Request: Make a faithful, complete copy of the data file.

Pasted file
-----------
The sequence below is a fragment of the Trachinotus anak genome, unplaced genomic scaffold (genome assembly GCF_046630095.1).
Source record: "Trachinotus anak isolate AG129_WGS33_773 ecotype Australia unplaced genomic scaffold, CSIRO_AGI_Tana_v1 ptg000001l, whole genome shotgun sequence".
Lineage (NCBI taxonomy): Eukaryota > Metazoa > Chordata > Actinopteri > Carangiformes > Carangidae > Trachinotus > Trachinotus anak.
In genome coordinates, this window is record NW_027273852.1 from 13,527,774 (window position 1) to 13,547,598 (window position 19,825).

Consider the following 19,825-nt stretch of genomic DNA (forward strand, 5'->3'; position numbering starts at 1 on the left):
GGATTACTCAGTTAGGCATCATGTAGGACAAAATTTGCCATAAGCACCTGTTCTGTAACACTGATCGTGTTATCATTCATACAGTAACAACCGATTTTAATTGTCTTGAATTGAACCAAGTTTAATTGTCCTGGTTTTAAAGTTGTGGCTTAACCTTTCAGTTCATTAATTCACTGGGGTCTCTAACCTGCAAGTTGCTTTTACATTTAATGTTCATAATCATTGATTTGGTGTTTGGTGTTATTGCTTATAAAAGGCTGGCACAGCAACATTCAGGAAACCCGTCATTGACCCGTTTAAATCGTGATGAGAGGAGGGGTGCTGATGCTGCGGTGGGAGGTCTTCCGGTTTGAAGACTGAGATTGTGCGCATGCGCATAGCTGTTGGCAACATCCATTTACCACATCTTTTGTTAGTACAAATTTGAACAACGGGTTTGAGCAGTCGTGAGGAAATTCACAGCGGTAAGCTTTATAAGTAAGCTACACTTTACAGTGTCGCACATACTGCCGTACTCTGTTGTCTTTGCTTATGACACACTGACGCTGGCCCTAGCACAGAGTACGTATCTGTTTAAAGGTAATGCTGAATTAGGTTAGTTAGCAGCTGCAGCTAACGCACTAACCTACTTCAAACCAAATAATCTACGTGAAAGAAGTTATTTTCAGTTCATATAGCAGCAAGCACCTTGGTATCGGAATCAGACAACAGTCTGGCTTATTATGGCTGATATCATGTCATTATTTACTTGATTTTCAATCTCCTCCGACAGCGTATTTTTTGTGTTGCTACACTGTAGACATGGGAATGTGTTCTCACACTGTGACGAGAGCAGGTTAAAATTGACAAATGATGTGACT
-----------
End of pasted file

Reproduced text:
The sequence below is a fragment of the Trachinotus anak genome, unplaced genomic scaffold (genome assembly GCF_046630095.1).
Source record: "Trachinotus anak isolate AG129_WGS33_773 ecotype Australia unplaced genomic scaffold, CSIRO_AGI_Tana_v1 ptg000001l, whole genome shotgun sequence".
Lineage (NCBI taxonomy): Eukaryota > Metazoa > Chordata > Actinopteri > Carangiformes > Carangidae > Trachinotus > Trachinotus anak.
In genome coordinates, this window is record NW_027273852.1 from 13,527,774 (window position 1) to 13,547,598 (window position 19,825).

Consider the following 19,825-nt stretch of genomic DNA (forward strand, 5'->3'; position numbering starts at 1 on the left):
GGATTACTCAGTTAGGCATCATGTAGGACAAAATTTGCCATAAGCACCTGTTCTGTAACACTGATCGTGTTATCATTCATACAGTAACAACCGATTTTAATTGTCTTGAATTGAACCAAGTTTAATTGTCCTGGTTTTAAAGTTGTGGCTTAACCTTTCAGTTCATTAATTCACTGGGGTCTCTAACCTGCAAGTTGCTTTTACATTTAATGTTCATAATCATTGATTTGGTGTTTGGTGTTATTGCTTATAAAAGGCTGGCACAGCAACATTCAGGAAACCCGTCATTGACCCGTTTAAATCGTGATGAGAGGAGGGGTGCTGATGCTGCGGTGGGAGGTCTTCCGGTTTGAAGACTGAGATTGTGCGCATGCGCATAGCTGTTGGCAACATCCATTTACCACATCTTTTGTTAGTACAAATTTGAACAACGGGTTTGAGCAGTCGTGAGGAAATTCACAGCGGTAAGCTTTATAAGTAAGCTACACTTTACAGTGTCGCACATACTGCCGTACTCTGTTGTCTTTGCTTATGACACACTGACGCTGGCCCTAGCACAGAGTACGTATCTGTTTAAAGGTAATGCTGAATTAGGTTAGTTAGCAGCTGCAGCTAACGCACTAACCTACTTCAAACCAAATAATCTACGTGAAAGAAGTTATTTTCAGTTCATATAGCAGCAAGCACCTTGGTATCGGAATCAGACAACAGTCTGGCTTATTATGGCTGATATCATGTCATTATTTACTTGATTTTCAATCTCCTCCGACAGCGTATTTTTTGTGTTGCTACACTGTAGACATGGGAATGTGTTCTCACACTGTGACGAGAGCAGGTTAAAATTGACAAATGATGTGACT